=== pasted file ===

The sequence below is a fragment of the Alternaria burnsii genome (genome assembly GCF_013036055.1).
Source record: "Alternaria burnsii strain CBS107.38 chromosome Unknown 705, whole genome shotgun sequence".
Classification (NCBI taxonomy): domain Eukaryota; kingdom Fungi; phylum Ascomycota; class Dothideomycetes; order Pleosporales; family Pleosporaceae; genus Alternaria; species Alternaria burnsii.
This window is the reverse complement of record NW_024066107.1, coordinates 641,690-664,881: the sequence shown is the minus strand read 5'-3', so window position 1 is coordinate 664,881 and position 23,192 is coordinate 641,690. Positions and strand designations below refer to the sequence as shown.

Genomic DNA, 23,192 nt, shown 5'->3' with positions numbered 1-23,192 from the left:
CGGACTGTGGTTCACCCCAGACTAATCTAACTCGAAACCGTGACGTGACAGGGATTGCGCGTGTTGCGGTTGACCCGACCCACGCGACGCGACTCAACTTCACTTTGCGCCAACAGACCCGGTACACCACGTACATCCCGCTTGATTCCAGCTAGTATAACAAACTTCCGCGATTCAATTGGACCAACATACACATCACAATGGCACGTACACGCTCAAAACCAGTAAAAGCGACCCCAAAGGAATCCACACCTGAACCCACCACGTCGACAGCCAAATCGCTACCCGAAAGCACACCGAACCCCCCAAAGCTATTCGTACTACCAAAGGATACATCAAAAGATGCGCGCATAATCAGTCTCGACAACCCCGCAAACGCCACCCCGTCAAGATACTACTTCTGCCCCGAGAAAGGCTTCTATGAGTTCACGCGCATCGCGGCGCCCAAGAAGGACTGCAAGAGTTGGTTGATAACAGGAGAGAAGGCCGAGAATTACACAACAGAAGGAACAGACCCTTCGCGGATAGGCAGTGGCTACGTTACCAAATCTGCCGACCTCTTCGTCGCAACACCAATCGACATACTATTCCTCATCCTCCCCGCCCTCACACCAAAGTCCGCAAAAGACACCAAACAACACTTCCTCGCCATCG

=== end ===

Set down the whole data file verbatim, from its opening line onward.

The sequence below is a fragment of the Alternaria burnsii genome (genome assembly GCF_013036055.1).
Source record: "Alternaria burnsii strain CBS107.38 chromosome Unknown 705, whole genome shotgun sequence".
Classification (NCBI taxonomy): domain Eukaryota; kingdom Fungi; phylum Ascomycota; class Dothideomycetes; order Pleosporales; family Pleosporaceae; genus Alternaria; species Alternaria burnsii.
This window is the reverse complement of record NW_024066107.1, coordinates 641,690-664,881: the sequence shown is the minus strand read 5'-3', so window position 1 is coordinate 664,881 and position 23,192 is coordinate 641,690. Positions and strand designations below refer to the sequence as shown.

Genomic DNA, 23,192 nt, shown 5'->3' with positions numbered 1-23,192 from the left:
CGGACTGTGGTTCACCCCAGACTAATCTAACTCGAAACCGTGACGTGACAGGGATTGCGCGTGTTGCGGTTGACCCGACCCACGCGACGCGACTCAACTTCACTTTGCGCCAACAGACCCGGTACACCACGTACATCCCGCTTGATTCCAGCTAGTATAACAAACTTCCGCGATTCAATTGGACCAACATACACATCACAATGGCACGTACACGCTCAAAACCAGTAAAAGCGACCCCAAAGGAATCCACACCTGAACCCACCACGTCGACAGCCAAATCGCTACCCGAAAGCACACCGAACCCCCCAAAGCTATTCGTACTACCAAAGGATACATCAAAAGATGCGCGCATAATCAGTCTCGACAACCCCGCAAACGCCACCCCGTCAAGATACTACTTCTGCCCCGAGAAAGGCTTCTATGAGTTCACGCGCATCGCGGCGCCCAAGAAGGACTGCAAGAGTTGGTTGATAACAGGAGAGAAGGCCGAGAATTACACAACAGAAGGAACAGACCCTTCGCGGATAGGCAGTGGCTACGTTACCAAATCTGCCGACCTCTTCGTCGCAACACCAATCGACATACTATTCCTCATCCTCCCCGCCCTCACACCAAAGTCCGCAAAAGACACCAAACAACACTTCCTCGCCATCG